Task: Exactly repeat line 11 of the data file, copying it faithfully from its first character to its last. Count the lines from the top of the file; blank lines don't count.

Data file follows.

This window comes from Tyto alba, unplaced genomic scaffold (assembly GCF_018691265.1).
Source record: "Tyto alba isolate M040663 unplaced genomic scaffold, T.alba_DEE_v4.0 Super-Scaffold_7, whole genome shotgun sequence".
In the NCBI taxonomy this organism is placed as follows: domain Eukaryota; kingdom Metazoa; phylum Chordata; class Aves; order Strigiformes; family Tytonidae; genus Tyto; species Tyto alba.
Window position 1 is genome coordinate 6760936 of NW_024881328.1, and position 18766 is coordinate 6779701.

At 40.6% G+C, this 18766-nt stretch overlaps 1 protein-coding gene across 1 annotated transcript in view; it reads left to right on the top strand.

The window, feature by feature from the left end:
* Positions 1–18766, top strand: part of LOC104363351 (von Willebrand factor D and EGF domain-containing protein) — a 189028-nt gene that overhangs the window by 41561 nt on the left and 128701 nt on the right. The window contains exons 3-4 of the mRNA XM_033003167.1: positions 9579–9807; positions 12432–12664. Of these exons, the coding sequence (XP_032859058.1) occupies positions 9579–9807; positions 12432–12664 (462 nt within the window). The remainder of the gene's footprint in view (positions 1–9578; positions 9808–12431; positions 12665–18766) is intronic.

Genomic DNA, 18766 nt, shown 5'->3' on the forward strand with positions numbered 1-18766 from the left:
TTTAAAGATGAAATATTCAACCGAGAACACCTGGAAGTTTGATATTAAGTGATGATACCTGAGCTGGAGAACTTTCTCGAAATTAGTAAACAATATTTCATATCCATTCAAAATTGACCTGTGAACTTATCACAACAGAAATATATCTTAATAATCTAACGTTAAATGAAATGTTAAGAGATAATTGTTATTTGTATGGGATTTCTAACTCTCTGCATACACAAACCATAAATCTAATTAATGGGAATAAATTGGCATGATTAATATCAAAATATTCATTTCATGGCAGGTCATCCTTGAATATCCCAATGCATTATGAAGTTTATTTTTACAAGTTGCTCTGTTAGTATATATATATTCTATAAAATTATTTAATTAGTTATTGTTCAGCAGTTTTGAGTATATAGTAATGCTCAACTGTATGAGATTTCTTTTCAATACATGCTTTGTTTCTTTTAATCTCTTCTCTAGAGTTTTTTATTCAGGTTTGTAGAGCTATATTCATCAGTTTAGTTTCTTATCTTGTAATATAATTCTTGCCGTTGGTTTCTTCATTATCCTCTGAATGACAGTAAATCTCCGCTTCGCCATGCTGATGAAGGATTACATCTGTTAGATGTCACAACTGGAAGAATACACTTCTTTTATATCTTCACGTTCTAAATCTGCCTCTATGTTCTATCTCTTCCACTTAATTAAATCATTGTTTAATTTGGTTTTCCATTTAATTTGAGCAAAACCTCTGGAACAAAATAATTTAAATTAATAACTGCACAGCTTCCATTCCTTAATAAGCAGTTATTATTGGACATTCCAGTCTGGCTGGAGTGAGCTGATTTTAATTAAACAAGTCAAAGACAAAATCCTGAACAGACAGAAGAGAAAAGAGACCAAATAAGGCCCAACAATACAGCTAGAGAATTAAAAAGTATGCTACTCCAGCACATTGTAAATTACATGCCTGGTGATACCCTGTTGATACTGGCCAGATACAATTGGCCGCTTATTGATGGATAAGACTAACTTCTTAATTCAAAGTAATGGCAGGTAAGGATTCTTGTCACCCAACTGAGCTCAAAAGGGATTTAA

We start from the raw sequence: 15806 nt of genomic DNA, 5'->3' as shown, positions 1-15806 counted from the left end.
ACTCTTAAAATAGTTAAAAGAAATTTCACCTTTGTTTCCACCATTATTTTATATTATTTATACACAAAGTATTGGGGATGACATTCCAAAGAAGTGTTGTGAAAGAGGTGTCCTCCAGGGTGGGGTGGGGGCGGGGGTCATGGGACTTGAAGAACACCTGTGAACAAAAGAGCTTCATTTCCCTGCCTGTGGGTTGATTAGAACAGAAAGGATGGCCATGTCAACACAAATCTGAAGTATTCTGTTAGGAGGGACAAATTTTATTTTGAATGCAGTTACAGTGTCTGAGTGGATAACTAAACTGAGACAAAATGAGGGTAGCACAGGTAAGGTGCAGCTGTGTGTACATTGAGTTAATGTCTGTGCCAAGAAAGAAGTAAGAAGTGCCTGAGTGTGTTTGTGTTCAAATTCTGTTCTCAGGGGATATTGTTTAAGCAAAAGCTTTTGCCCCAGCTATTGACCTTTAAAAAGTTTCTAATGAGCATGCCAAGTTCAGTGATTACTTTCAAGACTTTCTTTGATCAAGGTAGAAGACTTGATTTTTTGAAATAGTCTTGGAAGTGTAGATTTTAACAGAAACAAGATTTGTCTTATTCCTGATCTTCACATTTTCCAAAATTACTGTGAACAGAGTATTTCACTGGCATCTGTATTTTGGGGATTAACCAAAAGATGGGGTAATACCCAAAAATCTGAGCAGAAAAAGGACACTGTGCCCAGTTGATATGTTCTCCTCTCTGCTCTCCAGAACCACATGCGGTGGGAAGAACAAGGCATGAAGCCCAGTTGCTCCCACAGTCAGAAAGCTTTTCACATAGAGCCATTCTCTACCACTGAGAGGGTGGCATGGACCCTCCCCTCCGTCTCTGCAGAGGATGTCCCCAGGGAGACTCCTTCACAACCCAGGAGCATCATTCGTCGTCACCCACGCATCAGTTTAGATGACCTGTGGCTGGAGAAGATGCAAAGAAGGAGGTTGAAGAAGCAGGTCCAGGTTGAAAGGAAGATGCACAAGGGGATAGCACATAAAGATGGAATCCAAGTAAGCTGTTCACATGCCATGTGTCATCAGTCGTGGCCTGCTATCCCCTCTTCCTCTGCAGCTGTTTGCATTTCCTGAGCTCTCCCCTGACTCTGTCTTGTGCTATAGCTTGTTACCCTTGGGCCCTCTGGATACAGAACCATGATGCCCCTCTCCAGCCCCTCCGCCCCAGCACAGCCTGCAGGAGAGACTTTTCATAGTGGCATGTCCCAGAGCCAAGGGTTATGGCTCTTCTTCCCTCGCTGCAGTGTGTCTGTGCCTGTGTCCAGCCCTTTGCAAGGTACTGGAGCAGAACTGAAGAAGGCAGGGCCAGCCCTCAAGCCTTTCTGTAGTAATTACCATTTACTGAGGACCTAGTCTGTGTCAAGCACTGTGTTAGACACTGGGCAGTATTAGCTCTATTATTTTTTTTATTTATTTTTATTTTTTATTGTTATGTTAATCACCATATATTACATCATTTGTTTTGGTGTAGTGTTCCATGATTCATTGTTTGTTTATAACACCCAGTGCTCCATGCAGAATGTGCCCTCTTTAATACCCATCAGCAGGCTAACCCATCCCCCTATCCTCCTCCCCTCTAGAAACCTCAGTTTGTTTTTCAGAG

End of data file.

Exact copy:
ACTCTTAAAATAGTTAAAAGAAATTTCACCTTTGTTTCCACCATTATTTTATATTATTTATACACAAAGTATTGGGGATGACATTCCAAAGAAGTGTTGTGAAAGAGGTGTCCTCCAGGGTGGGGTGGGGGCGGGGGTCATGGGACTTGAAGAACACCTGTGAACAAAAGAGCTTCATTTCCCTGCCTGTGGGTTGATTAGAACAGAAAGGATGGCCATGTCAACACAAATCTGAAGTATTCTGTTAGGAGGGACAAATTTTATTTTGAATGCAGTTACAGTGTCTGAGTGGATAACTAAACTGAGACAAAATGAGGGTAGCACAGGTAAGGTGCAGCTGTGTGTACATTGAGTTAATGTCTGTGCCAAGAAAGAAGTAAGAAGTGCCTGAGTGTGTTTGTGTTCAAATTCTGTTCTCAGGGGATATTGTTTAAGCAAAAGCTTTTGCCCCAGCTATTGACCTTTAAAAAGTTTCTAATGAGCATGCCAAGTTCAGTGATTACTTTCAAGACTTTCTTTGATCAAGGTAGAAGACTTGATTTTTTGAAATAGTCTTGGAAGTGTAGATTTTAACAGAAACAAGATTTGTCTTATTCCTGATCTTCACATTTTCCAAAATTACTGTGAACAGAGTATTTCACTGGCATCTGTATTTTGGGGATTAACCAAAAGATGGGGTAATACCCAAAAATCTGAGCAGAAAAAGGACACTGTGCCCAGTTGATATGTTCTCCTCTCTGCTCTCCAGAACCACATGCGGTGGGAAGAACAAGGCATGAAGCCCAGTTGCTCCCACAGTCAGAAAGCTTTTCACATAGAGCCATTCTCTACCACTGAGAGGGTGGCATGGACCCTCCCCTCCGTCTCTGCAGAGGATGTCCCCAGGGAGACTCCTTCACAACCCAGGAGCATCATTCGTCGTCACCCACGCATCAGTTTAGATGACCTGTGGCTGGAGAAGATGCAAAGAAGGAGGTTGAAGAAGCAGGTCCAGGTTGAAAGGAAGATGCACAAGGGGATAGCACATAAAGATGGAATCCAAGTAAGCTGTTCACATGCCATGTGTCATCAGTCGTGGCCTGCTATCCCCTCTTCCTCTGCAGCTGTTTGCATTTCCTGAGCTCTCCCCTGACTCTGTCTTGTGCTATAGCTTGTTACCCTTGGGCCCTCTGGATACAGAACCATGATGCCCCTCTCCAGCCCCTCCGCCCCAGCACAGCCTGCAGGAGAGACTTTTCATAGTGGCATGTCCCAGAGCCAAGGGTTATGGCTCTTCTTCCCTCGCTGCAGTGTGTCTGTGCCTGTGTCCAGCCCTTTGCAAGGTACTGGAGCAGAACTGAAGAAGGCAGGGCCAGCCCTCAAGCCTTTCTGTAGTAATTACCATTTACTGAGGACCTAGTCTGTGTCAAGCACTGTGTTAGACACTGGGCAGTATTAGCTCTATTATTTTTTTTATTTATTTTTATTTTTTATTGTTATGTTAATCACCATATATTACATCATTTGTTTTGGTGTAGTGTTCCATGATTCATTGTTTGTTTATAACACCCAGTGCTCCATGCAGAATGTGCCCTCTTTAATACCCATCAGCAGGCTAACCCATCCCCCTATCCTCCTCCCCTCTAGAAACCTCAGTTTGTTTTTCAGAG